Monthly Archives: November 2016

Basic Hearing Aid Troubleshooting

Troubleshooting guide

Are you having issues with your hearing aids? Here are some common hearing aid issues, solutions, and troubleshooting steps you can take at home.

ISSUE POSSIBLE CAUSE POSSIBLE SOLUTION
HEARING AID IS DEAD OR NOT WORKING Dead, run down, or wrong type of battery. Replace battery.
Eartip plugged with wax. Change wax guard and / or dome.

Use brush to remove excess ear wax.

WORKING,

BUT IRREGULAR

Dead, run down, or wrong type of battery. Replace battery.
Battery leakage or corroded battery contacts. Discard the battery and wipe the gold terminals carefully with cloth or Q-tip to remove loose powder.
WHISTLES, CONTINUOUSLY OR OCCASIONALLY Earmold or dome is not seated properly in ear. Remove earmold and replace in ear, looking in mirror to check placement.
Earmold or dome fits loosely in ear. Make and appointment to have a new earmold made.
Tubing of earmold not connected, loose, brittle, or cracked. Bring the problem to the attention of the audiologist. The tubing may need to be replaced.
Ear wax or obstruction in canal. Schedule an appointment with the audiologist.
POOR SOUND QUALITY Change in hearing sensitivity. Schedule an appointment with the audiologist to obtain an updated hearing test.
Eartip plugged with wax. Change wax guard and / or dome. Use brush to remove excess ear wax.
Ear wax or obstruction in canal. Schedule an appointment with the audiologist.

Remember that the Hearing Center at Jacksonville Hearing and Balance Institute holds a walk-in clinic for our patients on Tuesdays (10:00 am – 11:30 am) and Thursdays (1:00 pm to 2:30 pm) to help with general hearing aid care, use, and troubleshooting. No appointment is necessary to participate in walk-in clinic.

If you’re still having issues with you hearing aids, call our clinic and make an appointment to see your hearing aid audiologist.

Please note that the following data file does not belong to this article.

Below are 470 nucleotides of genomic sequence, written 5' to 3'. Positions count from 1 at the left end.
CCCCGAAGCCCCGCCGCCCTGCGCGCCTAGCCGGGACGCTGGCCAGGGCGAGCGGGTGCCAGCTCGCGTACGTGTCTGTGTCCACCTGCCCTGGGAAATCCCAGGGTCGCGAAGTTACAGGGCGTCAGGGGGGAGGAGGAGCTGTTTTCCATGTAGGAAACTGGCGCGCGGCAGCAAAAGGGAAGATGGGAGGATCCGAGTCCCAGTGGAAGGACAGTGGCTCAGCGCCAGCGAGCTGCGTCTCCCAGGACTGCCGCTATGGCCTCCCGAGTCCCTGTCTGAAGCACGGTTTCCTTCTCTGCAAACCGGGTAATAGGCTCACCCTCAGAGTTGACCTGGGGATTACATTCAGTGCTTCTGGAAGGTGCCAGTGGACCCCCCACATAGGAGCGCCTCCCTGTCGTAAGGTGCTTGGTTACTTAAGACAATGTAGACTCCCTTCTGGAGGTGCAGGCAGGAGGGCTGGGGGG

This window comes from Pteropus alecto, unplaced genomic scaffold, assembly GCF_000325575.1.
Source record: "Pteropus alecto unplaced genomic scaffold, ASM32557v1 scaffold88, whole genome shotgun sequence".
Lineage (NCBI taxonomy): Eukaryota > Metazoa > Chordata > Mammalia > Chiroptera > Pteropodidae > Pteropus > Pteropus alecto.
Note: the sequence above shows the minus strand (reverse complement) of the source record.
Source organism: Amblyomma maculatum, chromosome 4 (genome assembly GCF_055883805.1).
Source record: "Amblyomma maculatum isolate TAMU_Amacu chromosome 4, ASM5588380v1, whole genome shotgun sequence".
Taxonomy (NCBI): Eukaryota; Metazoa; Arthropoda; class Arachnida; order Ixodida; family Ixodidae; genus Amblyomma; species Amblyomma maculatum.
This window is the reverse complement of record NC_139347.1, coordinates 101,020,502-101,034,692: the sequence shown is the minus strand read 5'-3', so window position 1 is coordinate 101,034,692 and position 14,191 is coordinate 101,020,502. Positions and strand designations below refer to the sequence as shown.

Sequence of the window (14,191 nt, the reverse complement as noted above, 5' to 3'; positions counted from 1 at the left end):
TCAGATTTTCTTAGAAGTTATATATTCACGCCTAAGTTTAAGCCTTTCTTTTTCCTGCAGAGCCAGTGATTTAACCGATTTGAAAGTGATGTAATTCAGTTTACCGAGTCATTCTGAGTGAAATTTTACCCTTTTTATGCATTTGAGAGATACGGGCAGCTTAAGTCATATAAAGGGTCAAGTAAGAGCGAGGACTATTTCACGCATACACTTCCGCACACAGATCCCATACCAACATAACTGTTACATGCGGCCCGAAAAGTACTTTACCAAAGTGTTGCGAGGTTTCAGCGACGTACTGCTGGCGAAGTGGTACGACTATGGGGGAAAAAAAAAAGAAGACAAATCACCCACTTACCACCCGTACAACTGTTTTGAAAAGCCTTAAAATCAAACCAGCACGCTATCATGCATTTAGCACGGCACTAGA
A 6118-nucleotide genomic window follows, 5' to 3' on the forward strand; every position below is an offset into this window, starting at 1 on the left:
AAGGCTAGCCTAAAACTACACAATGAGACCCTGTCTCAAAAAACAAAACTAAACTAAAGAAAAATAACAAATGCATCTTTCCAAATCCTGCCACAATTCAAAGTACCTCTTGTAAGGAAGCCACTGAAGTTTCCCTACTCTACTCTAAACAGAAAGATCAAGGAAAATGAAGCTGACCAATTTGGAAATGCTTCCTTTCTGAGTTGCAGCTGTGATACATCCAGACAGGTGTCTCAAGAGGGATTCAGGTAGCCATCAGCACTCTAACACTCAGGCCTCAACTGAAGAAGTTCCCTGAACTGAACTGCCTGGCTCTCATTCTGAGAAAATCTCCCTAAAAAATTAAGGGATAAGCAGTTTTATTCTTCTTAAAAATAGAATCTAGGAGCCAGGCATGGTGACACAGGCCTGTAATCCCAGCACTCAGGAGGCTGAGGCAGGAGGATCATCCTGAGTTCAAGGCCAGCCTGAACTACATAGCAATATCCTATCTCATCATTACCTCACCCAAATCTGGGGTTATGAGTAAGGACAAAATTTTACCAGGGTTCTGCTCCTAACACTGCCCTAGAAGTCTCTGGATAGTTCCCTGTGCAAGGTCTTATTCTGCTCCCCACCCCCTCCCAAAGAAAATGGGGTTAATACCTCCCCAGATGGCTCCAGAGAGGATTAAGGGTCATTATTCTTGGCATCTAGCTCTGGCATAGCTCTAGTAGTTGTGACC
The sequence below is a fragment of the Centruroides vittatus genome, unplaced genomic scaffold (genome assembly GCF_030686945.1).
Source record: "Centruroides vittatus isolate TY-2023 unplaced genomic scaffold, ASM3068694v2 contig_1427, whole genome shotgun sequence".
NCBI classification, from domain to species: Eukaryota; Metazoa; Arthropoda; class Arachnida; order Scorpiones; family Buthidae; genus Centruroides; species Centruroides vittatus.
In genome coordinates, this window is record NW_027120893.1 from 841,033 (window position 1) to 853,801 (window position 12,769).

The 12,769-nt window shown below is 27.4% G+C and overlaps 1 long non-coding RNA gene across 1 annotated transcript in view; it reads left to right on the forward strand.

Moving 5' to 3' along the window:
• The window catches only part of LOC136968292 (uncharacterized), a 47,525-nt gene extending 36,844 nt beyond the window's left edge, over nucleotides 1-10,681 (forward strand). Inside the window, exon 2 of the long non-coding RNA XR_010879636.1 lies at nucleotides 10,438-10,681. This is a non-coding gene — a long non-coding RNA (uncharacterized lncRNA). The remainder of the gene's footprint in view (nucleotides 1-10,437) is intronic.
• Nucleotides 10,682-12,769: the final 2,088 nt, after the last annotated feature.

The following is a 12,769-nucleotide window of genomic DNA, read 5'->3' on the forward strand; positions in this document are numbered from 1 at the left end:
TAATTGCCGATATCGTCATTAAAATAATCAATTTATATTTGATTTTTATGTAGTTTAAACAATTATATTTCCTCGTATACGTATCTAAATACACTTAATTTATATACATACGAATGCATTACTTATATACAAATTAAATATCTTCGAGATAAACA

The Dos and Don’ts of Cleaning Your Ears

Earwax, or cerumen, is a naturally occurring substance in the ear canal that protects against bacteria, fungi, and insects. The earwax naturally migrates out of the ear canal, but can build-up over time. An excessive build-up can cause you to notice a decrease in hearing.

If you have turned on a television or opened a magazine, you have most likely seen some form of earwax removal tool being advertised. The products range from wax candles to devices that attempt to flush the wax from your ears. The most commonly used tool is, of course, the Q-tip.  It can be hard to decide when it is time to remove wax and what the safest way is to remove it.  It is important to reiterate that a little earwax is natural and constant cleaning of the ears is unnecessary. You should never stick or jab anything into the ear canal. At best, you may push the earwax deeper into your ear. At worst, you may earn yourself a trip to the doctor with a punctured eardrum.

no-qtips

Safe options for keeping your ears clean:

-Use wax removal tools around the outer ear, but never enter the ear canal

-Over-the-counter wax softeners, such as Debrox

-Visit your healthcare professional for removal.

 
If you have further questions, you can schedule an appointment at the Jacksonville Hearing and Balance Institute by calling (904) 399-0350.